Be sure and check out for a review of the Epiphone Masterbilt EF-500M. Mark Starlin performed the review and awarded the EF-500M the Better Guitar Great Gear Award! Here's a sneak peek:

Epiphone Masterbilt EF-500M

Review by Mark Starlin

The 1930’s were a very difficult time for America. The Great Depression robbed many people of their jobs, homes, and hope. The rise of dictatorships in Europe and Asia led to worldwide war by the end of the decade. Yet Americans persevered and eventually prevailed.

…..As in most troubled times, music played an important role in comforting and helping heal the heart of a generation. Guitars became increasingly popular during this decade, and Epiphone and Gibson became fierce rivals, constantly trying to one-up each other in an effort to win over the guitar buying public.

A Tradition Returns

Inspired by this golden age of guitar building, Epiphone has reintroduced the Masterbilt line of acoustic guitars. With design elements drawn right out of the 1930’s, including an “offset" headstock shape with historic Epiphone script logo and "stickpin" inlay, the Masterbilt’s looks invoke the feeling of being from a different era.


The EF-500M features all solid wood construction with Mahogany back and sides and a Sitka Spruce top. A Rosewood version is also available. The guitar features a tapered dovetail neck joint, hand-scalloped bracing, and full-body abalone binding. A thin headstock with open-gear Grover tuners helps continue the “vintage” vibe of the guitar. A very deluxe, embroidered hard-sided gig bag with built-in hygrometer (an instrument used to measure humidity) is included to round out the package.

…..The EF Masterbilt models are fingerstyle guitars and feature a slightly wider neck than typical Dreadnaught models. The neck also has more of a “V” shape than traditional guitars, which becomes more pronounced as you move up the neck.


Unlike many current guitar builders, Epiphone no longer subcontracts their import guitar models out to other Asian companies. In October 2002, Gibson/Epiphone opened their own factory in China dedicated solely to making Epiphone guitars. This gives them complete control over manufacturing, materials, and quality. The payoff is evident the minute you open the gig bag and see the instrument. The construction of the review guitar was flawless, inside and out. The Mother Of Pearl diamond neck inlays fit tight and there were no rough fret edges to be found. I looked hard, but couldn’t find anything to complain about.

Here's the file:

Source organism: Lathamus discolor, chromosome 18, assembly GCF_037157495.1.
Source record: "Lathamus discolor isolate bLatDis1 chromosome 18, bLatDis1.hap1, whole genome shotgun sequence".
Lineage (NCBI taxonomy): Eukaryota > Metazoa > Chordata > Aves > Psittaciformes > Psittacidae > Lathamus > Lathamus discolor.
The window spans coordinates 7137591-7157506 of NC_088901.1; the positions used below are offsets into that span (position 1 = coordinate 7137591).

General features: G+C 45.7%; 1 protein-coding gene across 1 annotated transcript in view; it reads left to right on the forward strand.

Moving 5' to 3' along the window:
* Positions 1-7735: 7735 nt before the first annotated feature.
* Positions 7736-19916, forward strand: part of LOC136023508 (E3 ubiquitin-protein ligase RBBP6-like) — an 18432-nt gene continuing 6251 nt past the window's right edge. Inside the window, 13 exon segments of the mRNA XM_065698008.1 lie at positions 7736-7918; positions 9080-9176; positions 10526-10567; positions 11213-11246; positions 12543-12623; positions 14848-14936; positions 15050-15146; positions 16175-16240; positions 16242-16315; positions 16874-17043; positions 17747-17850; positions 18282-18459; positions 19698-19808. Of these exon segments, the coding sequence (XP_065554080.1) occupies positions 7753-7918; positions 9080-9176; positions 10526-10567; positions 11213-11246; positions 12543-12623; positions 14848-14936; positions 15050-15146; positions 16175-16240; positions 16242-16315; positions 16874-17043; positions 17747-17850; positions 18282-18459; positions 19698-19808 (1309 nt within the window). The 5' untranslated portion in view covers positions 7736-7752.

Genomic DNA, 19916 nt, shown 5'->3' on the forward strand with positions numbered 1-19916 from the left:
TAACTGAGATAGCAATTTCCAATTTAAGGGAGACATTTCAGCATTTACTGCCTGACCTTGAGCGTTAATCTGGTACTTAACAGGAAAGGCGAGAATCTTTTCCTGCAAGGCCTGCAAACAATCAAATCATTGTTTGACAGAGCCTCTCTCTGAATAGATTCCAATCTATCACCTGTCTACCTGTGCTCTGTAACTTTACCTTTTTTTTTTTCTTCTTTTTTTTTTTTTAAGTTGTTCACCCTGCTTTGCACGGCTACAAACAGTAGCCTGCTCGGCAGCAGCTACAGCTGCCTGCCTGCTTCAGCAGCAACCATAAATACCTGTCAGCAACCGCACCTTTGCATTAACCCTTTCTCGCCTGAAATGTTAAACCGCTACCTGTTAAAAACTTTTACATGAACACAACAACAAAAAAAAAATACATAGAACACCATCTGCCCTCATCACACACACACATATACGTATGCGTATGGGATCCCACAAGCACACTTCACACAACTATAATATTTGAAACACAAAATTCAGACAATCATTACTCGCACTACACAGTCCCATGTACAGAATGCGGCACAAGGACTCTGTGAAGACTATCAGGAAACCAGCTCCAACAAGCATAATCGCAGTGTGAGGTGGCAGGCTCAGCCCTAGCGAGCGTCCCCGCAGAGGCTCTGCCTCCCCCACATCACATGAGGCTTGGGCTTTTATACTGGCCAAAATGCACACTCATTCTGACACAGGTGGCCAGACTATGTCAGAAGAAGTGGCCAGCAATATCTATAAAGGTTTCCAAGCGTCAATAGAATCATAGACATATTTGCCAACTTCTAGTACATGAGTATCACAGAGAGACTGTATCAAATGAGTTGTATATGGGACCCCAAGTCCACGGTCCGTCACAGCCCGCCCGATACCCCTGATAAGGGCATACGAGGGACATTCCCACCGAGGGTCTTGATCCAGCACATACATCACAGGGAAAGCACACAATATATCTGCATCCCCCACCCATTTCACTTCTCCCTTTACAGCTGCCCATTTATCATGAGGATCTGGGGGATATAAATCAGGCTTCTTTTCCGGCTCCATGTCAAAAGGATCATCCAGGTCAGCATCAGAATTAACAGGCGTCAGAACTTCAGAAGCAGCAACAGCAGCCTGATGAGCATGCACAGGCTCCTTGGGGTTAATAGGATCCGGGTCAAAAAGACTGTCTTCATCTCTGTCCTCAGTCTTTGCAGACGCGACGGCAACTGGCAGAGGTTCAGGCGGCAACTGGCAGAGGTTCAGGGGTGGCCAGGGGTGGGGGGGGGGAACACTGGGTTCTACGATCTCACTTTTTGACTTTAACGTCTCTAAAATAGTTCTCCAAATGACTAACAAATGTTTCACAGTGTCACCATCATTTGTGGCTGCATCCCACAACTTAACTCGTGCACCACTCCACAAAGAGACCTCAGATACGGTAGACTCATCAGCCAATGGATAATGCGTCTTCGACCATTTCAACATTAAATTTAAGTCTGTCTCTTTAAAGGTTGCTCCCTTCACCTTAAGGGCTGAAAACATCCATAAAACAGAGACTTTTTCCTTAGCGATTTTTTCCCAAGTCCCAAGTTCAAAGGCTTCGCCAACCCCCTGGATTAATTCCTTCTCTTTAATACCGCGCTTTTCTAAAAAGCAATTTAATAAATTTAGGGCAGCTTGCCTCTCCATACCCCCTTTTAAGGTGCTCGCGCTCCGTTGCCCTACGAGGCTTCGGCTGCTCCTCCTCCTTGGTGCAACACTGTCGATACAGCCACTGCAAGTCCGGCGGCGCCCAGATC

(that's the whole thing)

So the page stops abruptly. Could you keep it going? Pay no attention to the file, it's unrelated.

The action was a hair higher than I prefer, but certainly playable. A small truss rod adjustment would take care of it. There were no string buzzes or other annoyances. The guitar is comfortable to hold and fun to play. The only concern some player may have is the “V” shaped neck, which gets a little thick as you move up the fretboard. Those with small hands will want to try this out for comfort.


The use of Mahogany for the back and sides, gives the EF-500M a warm tone with pronounced midrange and high end. Those looking for more bass will want to check out the Rosewood EF-500R. The use of solid woods and a light satin finish, make this a very resonant guitar. The guitar feels “alive” when played, and picking staccato notes reveals plenty of overtones as the body resonates the other strings.

…..When fingerpicking softly with my fingers the tone of the high strings was a bit subdued, but playing a little harder brought out the sparkle. Don’t be afraid to dig in, you’ll find a richer tone when you do. I should mention that this guitar also sounds great when strummed with a pick. Flatpicked arpeggios chime nicely too. And being a solid wood guitar, the tone should just get better with age.

Ideal Users

The wide neck makes this guitar ideal for fingerstyle players. Although any guitarist with large fingers may enjoy the extra room, as it sounds great with a pick also.

Final Thoughts

While the Epiphone line has long been considered “made to be played”, the Masterbilt EF-500M takes bang-for-the-buck to new heights. With its flawless construction, good looks, and great tone, it is obvious Epiphone is focusing their attention on both value and quality. When you consider that you can get a great sounding and playing, solid wood guitar with a very nice case for $600, perhaps this century is the golden age of guitar building. 

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